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Break the code

  1. Jan 15, 2007 #1
    I feel justified in making a reusable thread because it is unique to this section. Here's my idea. I take a few sentences or words that make sense and apply simple coding techniques and if anyone cracks it, I move onto the next one. I will not be posting any hints and will not move onto the next question until the message is found.

    In general I will stick to trivial methods of coding messages, and will not do anything too complex(no use of foreign languages or anything dumb like that). All solutions are full sentences that make gramatical sense and are formed using common english words.

    You may publicly discuss any thoughts or ideas you have on any of the messages in the hopes of solving it collectively, if you wish. There is no need to use coloured text.

    Here is the first one:

    Can you make sense of this?

    ENOREJSIHNADNAR
    VLISEEPOMIEHTEG
    HTOTNHTSEROTDES
    IMEHTAENENOLCSK
    KNISDOEHTWRAHSO
    NASWAASEHSWTEHT
     
    Last edited: Jan 16, 2007
  2. jcsd
  3. Jan 16, 2007 #2
    Are these seperate seperate words or is this a complete sentence?
     
  4. Jan 16, 2007 #3
    They will all be complete sentences. (So, yea, it's a complete sentence.)
     
  5. Jan 16, 2007 #4
    It looks similar to problems I've seen where you sort of wind a sentence into a grid. So if you know the magical starting location, you can work your way horizontally, diagonally, and vertically towards the answer. But I don't see an obvious starting location, and I'm not sure I'd have the patience assuming that it's even the right method. Cuz, if it's wrong, I've just wasted a lot of time!

    Otherwise, we can assume that these are very positionally important from top-to-bottom as well as left-to-right, as evidenced by the fact that you used a fixed-width font. If it was a normal cypher or jumble, you probably wouldn't have bothered.

    Given the letter distribution, I'd guess it hasn't been encoded with any sort of letter-by-letter system. Probably the letters are all accurate, but moved around.

    Could be that it was laid out in lines (as normally), but then each row/column was shifted one-at-a-time in a certain order, yielding the result. But again, difficult to tell. Oh, and even more difficult if there's any extraneous characters!

    I had one I liked a while ago that did some scrambling. Here's 3 examples all scrambled the same way:

    ITNRCYGASREATEBSHOARRSRETHRAMLTMTNKSEPOHLEOIRAOHPEGMMLEW
    UTIHABMSEKSARWTCMEATAESRESMTRELDSEDGIMHHB
    SPCAWEITCIEAAINTNEILHTNELPTNCILYOISCLZPONMLKIAUTGUIOAATUDNE

    Very difficult to hack, even when you know how to unscramble it!

    DaveE
     
  6. Jan 16, 2007 #5
    Interesting... The PF software seems to want to insert spaces into them when displayed as HTML, but not when editing the messages? Huh. Right at the 50th character both times.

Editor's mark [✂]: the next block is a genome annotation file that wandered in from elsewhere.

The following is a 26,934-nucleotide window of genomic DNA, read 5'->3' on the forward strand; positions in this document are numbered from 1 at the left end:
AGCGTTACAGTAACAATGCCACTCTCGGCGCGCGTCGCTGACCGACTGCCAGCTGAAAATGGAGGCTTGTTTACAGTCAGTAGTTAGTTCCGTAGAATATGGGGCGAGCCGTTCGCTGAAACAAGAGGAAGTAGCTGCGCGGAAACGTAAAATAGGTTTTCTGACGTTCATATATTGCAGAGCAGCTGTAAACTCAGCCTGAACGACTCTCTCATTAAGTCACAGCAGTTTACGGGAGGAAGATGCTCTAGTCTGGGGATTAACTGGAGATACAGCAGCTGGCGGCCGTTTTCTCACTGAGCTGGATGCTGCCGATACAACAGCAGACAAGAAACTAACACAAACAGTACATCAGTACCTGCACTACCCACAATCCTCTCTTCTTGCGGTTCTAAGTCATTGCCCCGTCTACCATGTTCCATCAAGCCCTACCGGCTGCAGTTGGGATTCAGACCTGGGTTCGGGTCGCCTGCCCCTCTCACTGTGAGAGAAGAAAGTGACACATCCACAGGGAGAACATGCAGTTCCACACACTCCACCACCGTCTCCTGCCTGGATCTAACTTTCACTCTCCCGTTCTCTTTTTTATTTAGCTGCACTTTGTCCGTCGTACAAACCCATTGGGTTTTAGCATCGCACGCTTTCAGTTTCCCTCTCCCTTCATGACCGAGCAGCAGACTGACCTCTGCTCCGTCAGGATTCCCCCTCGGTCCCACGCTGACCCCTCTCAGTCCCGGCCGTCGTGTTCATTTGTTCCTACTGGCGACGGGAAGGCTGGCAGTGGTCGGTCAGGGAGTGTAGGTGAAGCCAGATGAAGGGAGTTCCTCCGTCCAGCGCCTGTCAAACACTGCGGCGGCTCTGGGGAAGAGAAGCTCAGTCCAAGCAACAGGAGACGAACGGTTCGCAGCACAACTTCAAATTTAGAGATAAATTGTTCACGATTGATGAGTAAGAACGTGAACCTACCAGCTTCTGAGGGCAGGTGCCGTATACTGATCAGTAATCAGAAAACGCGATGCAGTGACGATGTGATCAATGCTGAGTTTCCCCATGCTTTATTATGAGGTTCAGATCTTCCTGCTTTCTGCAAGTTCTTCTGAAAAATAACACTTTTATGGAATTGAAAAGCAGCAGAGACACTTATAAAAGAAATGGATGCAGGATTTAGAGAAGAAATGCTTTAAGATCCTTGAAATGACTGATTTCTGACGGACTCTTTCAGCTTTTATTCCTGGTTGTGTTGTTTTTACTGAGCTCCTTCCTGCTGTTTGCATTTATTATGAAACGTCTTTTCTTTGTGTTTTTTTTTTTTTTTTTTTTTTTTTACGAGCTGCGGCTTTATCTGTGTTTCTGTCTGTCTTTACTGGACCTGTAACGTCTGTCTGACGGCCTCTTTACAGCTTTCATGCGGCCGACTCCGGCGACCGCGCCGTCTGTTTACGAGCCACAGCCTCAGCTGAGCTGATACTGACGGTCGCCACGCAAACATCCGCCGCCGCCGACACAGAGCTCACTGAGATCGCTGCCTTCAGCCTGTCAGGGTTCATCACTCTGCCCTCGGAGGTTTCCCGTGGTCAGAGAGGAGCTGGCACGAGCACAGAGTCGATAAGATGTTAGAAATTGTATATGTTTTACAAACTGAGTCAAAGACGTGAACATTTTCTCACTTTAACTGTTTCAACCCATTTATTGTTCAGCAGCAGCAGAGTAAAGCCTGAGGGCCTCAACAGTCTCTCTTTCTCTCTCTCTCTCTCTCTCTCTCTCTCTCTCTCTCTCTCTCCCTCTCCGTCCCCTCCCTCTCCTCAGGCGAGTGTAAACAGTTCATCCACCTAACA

DaveE
     
  7. Jan 16, 2007 #6
    I think its called a Vigenere square or Vigenere Cipher.
     
  8. Jan 16, 2007 #7
    Huh, this worked pretty well!


    PHCIGI
    YEATSL
    DICNOE
    UULTXM
    RSPEEF
    TIFNRD


    DaveE
     
  9. Jan 16, 2007 #8
    I want to give hints... but then on the other hand, I don't. We'll see if this is solved next week, if it is not, I MIGHT post a hint.

    Do note that I wouldn't make it that hard though, because I want these to be fun, not a "can I see if I can make it so hard that noone can do it" kinda fun, either. :-)

    You definitely will not have to be a member of the NSA to crack my codes/scrambles/whatever.
     
    Last edited: Jan 16, 2007
  10. Jan 18, 2007 #9
    Ok hint : Can you see any words that make sense? Can you start to develop the sentence from that point?
     
  11. Jan 18, 2007 #10

    Gokul43201

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    Gold Member

    It's clearly not a substitution cipher. Looks like a transposition, and from your hint above, it's not a permutation - I'd guess it's probably a route or columnar transposition. Too lazy to do any more than that...but someone else can take it from here.
     
  12. Jan 18, 2007 #11

    radou

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    Homework Helper

    I see the word 'see'. :biggrin:

    Caesar's code perhaps? Will look at it later.
     
  13. Jan 18, 2007 #12
    Yes, frequency analysis suggests this is monoalphabetic and is not a substitution[1]

    Looking at the grouping:

    Row: 15 chars
    Column: 6 chars

    3 is a common factor so a good candidate for transposition.

    Code (Text):

    ENO REJ SIH NAD NAR
    VLI SEE POM IEH TEG
    HTO TNH TSE ROT DES